The Unionists were bullish enough to torpedo Sunningdale straight away.
Two decades later they wouldn’t do the same to the GFA (which was far worse than the GFA from their perspective) and frankly it was the two decades of the Provos that were behind that sea change.
That’s always been the Republican ideal…but it’s a flawed argument to say it has to be exclusively through armed force.
Plus the bottom line is that the conflict was a standstill. It had run its course.
Seamus Mallon described the GFA who Sunningdale 2 for slow learners. And in some ways he was right.
But regardless of what republicans did back then…Ian Paisley, in combination with Loyalists, brought power-sharing down.
It would take a few decades later - and with prize of him being First Minister - did he finally agree to share power.
The people that pulled a trigger are responsible for the people they killed. From all sides.
But I’ve often wondered how many lives would’ve been saved had the DUP agreed to power sharing all those years ago.
I think you need to reread your post, your contradicting yourself which is possibly being naive and disingenuous.
I hear what you’re saying.
But by the mid 90’s…most republicans knew they were fighting a war they couldn’t win.
And by that stage the British were much smarter. Convictions rates were increasing…British soldiers were replaced with the RUC / UDR so reducing negative publicity back in Britain…and as you saw with Stakeknife, they had moles at the very top.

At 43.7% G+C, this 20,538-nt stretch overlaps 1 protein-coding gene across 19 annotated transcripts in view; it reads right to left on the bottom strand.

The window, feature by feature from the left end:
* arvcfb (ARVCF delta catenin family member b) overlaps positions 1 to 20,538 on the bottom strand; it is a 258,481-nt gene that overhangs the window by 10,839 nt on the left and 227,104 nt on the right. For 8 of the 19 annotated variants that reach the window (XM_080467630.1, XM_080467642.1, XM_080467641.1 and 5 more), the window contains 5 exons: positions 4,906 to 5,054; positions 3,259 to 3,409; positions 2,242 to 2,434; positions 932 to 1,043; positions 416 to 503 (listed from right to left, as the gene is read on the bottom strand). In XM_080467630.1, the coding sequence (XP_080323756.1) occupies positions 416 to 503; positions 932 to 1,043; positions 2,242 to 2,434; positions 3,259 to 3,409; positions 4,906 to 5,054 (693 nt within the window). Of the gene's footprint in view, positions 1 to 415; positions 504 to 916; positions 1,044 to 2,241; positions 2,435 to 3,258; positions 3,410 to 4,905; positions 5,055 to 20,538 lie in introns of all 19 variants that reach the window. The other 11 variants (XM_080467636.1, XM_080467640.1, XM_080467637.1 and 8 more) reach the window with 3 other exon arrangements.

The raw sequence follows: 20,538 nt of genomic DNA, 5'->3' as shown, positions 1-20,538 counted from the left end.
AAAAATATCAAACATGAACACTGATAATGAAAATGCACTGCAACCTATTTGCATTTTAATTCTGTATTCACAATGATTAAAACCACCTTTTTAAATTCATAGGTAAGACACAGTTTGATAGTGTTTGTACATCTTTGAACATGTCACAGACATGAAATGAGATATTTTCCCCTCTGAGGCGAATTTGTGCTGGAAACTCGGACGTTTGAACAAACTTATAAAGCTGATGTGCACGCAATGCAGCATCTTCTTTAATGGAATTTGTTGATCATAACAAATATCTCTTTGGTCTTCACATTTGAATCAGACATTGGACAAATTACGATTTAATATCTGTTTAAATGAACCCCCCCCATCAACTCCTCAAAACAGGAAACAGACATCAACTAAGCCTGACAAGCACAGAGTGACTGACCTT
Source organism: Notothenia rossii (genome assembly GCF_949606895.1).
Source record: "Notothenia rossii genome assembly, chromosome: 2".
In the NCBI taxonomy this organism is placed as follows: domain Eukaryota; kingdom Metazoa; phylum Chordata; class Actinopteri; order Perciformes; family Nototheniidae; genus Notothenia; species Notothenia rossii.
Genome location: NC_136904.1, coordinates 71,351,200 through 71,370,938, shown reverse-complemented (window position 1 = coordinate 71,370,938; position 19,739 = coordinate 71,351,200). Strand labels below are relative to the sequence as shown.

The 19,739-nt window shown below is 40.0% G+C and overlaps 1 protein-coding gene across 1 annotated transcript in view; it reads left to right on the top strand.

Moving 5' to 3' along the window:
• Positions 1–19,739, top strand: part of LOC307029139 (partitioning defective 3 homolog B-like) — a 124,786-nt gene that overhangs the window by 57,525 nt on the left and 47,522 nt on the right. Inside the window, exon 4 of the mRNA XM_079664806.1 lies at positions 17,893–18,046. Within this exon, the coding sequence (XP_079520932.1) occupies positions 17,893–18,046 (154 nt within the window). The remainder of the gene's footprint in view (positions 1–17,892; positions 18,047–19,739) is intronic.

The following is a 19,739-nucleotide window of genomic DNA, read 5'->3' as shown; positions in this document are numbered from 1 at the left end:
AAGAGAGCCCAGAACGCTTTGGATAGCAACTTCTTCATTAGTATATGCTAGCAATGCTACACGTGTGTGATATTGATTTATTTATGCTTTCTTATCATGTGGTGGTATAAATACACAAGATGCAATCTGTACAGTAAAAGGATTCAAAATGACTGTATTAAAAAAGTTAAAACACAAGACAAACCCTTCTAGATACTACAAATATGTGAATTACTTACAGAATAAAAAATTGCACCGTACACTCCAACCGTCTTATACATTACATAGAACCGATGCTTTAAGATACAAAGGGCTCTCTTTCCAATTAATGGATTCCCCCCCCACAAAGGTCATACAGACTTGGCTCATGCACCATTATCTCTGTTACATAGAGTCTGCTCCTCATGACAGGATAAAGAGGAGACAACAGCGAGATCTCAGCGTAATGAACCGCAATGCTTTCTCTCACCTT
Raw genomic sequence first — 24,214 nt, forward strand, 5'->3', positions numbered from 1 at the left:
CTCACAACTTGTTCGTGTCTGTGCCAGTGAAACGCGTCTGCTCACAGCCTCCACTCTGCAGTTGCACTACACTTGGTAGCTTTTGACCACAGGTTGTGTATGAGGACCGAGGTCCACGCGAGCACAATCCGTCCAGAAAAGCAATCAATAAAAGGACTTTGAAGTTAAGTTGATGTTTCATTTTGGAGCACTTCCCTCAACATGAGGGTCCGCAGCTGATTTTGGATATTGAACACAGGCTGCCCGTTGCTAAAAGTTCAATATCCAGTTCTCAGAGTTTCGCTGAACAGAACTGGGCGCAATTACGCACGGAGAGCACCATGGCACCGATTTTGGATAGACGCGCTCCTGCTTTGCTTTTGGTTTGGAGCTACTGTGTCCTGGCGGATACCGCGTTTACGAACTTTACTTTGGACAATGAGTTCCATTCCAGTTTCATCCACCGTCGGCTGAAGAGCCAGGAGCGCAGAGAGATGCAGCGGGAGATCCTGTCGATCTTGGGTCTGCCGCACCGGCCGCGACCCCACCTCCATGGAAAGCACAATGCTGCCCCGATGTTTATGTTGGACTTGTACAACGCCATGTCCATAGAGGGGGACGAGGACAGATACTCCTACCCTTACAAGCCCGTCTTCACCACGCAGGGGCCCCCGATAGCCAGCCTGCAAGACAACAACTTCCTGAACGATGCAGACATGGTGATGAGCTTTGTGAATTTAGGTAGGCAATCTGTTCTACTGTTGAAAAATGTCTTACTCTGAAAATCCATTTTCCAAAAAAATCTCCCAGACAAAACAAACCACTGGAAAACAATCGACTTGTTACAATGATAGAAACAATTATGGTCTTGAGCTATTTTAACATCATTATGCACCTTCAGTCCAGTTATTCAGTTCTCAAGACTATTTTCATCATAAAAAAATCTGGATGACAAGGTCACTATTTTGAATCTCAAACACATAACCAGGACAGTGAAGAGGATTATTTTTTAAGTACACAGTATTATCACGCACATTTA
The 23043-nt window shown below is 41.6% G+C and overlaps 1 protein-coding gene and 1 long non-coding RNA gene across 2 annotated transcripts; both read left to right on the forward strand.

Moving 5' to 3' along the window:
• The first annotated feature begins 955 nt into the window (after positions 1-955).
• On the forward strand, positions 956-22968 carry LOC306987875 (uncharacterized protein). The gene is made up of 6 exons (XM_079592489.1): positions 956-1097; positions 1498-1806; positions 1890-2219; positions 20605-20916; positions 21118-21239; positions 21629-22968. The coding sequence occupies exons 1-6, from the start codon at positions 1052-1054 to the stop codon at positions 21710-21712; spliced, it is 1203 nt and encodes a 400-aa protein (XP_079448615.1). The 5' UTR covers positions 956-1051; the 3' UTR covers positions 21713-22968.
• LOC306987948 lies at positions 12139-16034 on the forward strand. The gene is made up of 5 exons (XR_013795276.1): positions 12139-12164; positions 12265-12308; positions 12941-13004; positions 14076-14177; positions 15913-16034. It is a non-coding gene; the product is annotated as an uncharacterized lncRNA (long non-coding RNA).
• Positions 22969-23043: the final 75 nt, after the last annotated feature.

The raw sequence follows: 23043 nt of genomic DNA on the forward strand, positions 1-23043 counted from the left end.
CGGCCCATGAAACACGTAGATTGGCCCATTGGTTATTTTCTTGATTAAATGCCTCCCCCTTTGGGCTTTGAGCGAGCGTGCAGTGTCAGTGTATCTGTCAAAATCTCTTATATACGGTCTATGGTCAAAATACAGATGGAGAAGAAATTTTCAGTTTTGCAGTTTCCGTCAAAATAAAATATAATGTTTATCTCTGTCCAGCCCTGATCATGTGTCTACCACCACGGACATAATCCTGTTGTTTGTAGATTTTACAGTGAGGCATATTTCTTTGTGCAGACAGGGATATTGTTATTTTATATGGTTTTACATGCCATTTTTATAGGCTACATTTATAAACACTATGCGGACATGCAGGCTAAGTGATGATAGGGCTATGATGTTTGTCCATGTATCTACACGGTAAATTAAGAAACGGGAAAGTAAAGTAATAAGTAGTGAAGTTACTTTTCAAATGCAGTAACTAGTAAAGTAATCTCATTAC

And the events of 9/11 ensured sympathy in the States would be harder.
Sometimes it’s easy to make a big decision when you’ve little choice.
Your are insinuating that the IRA brought down Sunningdale agreement yet the IRA/SF were not even aloud into a room with the governing parties to discuss its terms, so how was the IRA responsible for it failing? It was the unionists who striked and rioted amd protested against it.
Also are people just going to ignore the difference in the political arena in the early 70s and mid 90s. This is the most important reason why Sunningdale did not appeal to both sides and GFA did. Put simply, times had changed.
For a so called man of God…Ian P helped forment the troubles.
In the 70’s, he brought Loyalists paramilitaries on to the street to bring down Sunningdale …through threat of force and intimidation.
He’d do the same during the Anglo Irish Agreement when he formed Ulster Resistance.
Thankfully loyalists had copped to his tactics by the 90s. David Ervine especially.
After he died…I think it was Brid Rodgers (former SDLP) who said Ian Paisley has blood on his hands without pulling a trigger.
The republican movement have never stated that armed force alone was a strategy and have always used it as part of a combined strategy.
That’s purely just an opinion, it could equally be argued that the provos were defeated.
Point being made was that sunningdale was a better deal than the gfa for nationalists and yet was unacceptable to republicans. To argue that 30yrs of armed struggle won us the gfa is a disservice to people’s intelligence.
Well the walls were certainly closing in. War fatigue had grown in republican communities. Loyalists were now killing more than Republicans.
Britain had become very effective at intelligence, People were being sent to prison if not killed, operations being thwarted, weapons dumps uncovered.
On the flip-side…Britain still feared a one-off ‘spectacular’ bomb in its financial district.
Either way. Both parties recognised the only option was to sue for peace and negotiate.